$\displaystyle \frac{2i}{2+i}$

i don know how to separate the complex and imaginary part of this fracture?

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- Jan 20th 2010, 02:39 AMtransgalacticrepresenting this complex fracture into exponent
$\displaystyle \frac{2i}{2+i}$

i don know how to separate the complex and imaginary part of this fracture? - Jan 20th 2010, 02:59 AMtonio
- Jan 20th 2010, 04:38 AMProve It
$\displaystyle \frac{2i}{2 + i} = \frac{2i(2 - i)}{(2 + i)(2 - i)}$

$\displaystyle = \frac{4i - 2i^2}{4 - i^2}$

$\displaystyle = \frac{2 + 4i}{5}$

$\displaystyle = \frac{2}{5} + \frac{4}{5}i$.

Now putting into polar form...

$\displaystyle |z| = \sqrt{\left(\frac{2}{5}\right)^2 + \left(\frac{4}{5}\right)^2}$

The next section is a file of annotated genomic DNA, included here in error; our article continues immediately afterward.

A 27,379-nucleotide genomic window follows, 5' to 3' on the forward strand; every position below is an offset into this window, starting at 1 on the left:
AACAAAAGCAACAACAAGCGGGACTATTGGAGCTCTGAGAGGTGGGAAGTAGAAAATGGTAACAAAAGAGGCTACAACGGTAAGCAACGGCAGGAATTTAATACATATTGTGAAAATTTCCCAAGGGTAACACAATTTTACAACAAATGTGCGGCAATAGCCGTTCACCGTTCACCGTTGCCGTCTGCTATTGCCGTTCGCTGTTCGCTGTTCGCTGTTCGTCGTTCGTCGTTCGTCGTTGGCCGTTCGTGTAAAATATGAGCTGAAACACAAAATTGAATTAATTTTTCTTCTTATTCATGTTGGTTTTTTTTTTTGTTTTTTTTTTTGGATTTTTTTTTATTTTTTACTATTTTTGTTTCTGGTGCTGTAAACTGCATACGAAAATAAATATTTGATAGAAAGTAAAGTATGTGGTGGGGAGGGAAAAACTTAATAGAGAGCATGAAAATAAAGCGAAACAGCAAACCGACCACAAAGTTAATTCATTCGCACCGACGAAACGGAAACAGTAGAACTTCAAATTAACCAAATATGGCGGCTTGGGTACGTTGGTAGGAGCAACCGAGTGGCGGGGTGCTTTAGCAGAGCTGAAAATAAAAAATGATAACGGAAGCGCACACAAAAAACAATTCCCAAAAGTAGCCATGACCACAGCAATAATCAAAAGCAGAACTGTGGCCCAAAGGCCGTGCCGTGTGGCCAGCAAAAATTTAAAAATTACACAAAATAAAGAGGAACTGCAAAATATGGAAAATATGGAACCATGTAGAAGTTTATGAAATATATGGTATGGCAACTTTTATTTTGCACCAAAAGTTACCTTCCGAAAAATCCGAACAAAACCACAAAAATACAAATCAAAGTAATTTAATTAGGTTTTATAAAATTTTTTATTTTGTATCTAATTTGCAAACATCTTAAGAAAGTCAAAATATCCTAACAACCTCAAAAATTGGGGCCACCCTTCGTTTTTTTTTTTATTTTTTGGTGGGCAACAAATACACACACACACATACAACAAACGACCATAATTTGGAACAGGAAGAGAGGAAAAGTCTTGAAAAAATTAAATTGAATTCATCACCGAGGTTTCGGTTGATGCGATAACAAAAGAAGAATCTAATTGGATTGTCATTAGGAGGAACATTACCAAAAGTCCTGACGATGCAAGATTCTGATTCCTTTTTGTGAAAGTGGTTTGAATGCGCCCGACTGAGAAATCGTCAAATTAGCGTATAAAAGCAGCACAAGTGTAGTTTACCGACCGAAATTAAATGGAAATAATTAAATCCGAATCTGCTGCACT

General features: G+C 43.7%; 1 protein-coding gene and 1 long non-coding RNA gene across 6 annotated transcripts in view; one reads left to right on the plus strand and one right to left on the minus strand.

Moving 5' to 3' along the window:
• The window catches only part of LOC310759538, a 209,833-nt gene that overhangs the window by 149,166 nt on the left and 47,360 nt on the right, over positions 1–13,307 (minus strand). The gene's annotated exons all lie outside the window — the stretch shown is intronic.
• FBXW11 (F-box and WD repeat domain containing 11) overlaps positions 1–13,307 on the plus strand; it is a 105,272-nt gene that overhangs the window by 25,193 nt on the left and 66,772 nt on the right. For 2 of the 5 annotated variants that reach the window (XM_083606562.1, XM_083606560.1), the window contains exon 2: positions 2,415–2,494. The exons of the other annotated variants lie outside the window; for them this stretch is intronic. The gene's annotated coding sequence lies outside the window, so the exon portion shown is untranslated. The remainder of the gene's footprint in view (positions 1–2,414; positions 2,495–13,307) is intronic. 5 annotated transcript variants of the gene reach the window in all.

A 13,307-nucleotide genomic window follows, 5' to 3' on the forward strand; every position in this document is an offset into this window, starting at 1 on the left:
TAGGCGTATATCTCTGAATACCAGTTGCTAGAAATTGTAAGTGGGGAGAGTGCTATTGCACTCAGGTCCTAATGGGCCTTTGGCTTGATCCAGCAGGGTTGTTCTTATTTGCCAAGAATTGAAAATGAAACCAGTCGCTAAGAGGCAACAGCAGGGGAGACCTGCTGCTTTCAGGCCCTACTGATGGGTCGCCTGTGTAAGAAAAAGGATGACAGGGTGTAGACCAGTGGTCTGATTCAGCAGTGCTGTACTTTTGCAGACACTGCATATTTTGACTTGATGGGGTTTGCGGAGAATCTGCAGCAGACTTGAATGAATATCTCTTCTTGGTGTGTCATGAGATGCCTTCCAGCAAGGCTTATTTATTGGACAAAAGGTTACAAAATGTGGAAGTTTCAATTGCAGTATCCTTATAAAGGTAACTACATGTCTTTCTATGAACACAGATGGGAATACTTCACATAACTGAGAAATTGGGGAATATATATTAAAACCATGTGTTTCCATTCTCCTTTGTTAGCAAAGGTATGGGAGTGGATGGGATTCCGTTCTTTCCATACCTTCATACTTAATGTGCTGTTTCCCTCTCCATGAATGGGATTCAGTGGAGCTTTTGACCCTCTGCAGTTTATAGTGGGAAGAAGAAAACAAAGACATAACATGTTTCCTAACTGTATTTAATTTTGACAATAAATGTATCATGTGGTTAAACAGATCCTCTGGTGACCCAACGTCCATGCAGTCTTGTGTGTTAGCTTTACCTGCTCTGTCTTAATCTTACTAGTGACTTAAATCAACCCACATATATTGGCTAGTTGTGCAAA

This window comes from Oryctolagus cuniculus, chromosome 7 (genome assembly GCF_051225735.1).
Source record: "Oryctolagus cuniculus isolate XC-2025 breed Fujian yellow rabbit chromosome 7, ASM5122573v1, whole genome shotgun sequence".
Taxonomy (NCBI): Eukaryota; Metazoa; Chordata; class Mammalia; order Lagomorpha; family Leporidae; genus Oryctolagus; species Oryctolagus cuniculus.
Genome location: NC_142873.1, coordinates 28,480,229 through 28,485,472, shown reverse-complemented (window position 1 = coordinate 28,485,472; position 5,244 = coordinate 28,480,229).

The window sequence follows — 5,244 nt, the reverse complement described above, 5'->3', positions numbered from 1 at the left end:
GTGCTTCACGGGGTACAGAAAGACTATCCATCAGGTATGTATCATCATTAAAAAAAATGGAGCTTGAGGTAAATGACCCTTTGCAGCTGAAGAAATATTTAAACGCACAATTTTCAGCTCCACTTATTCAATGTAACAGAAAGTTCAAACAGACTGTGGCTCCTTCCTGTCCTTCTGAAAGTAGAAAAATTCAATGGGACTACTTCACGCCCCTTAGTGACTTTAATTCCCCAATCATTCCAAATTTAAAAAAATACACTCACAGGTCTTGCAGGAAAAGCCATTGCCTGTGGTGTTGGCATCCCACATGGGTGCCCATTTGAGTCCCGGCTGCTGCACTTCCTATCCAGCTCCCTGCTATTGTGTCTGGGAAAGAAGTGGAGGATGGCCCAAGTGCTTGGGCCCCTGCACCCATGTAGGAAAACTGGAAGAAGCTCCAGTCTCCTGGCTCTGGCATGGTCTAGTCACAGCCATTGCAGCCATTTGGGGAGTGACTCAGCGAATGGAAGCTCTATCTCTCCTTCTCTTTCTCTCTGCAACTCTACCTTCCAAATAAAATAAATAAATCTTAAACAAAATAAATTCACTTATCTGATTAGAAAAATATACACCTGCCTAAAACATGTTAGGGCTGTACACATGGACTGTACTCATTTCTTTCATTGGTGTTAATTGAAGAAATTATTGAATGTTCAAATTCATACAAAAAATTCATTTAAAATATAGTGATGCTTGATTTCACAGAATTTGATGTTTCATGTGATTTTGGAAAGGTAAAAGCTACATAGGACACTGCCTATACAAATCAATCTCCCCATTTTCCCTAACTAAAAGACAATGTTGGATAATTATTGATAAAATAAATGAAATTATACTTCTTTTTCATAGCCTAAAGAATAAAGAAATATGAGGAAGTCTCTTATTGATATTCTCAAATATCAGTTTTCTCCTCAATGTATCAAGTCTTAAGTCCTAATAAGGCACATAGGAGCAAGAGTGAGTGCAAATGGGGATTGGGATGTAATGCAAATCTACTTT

$\displaystyle = \sqrt{\frac{4}{25} + \frac{16}{25}}$

$\displaystyle = \sqrt{\frac{20}{25}}$

$\displaystyle = \frac{2\sqrt{5}}{5}$.

$\displaystyle \theta = \arctan{\frac{\frac{4}{5}}{\frac{2}{5}}}$

$\displaystyle = \arctan{2}$.

So $\displaystyle z = \frac{2\sqrt{5}}{5}\,\textrm{cis}\,\arctan{2}$

$\displaystyle = \frac{2\sqrt{5}}{5}e^{i\arctan{2}}$. - Jan 20th 2010, 05:05 AMtransgalactic
thanks:)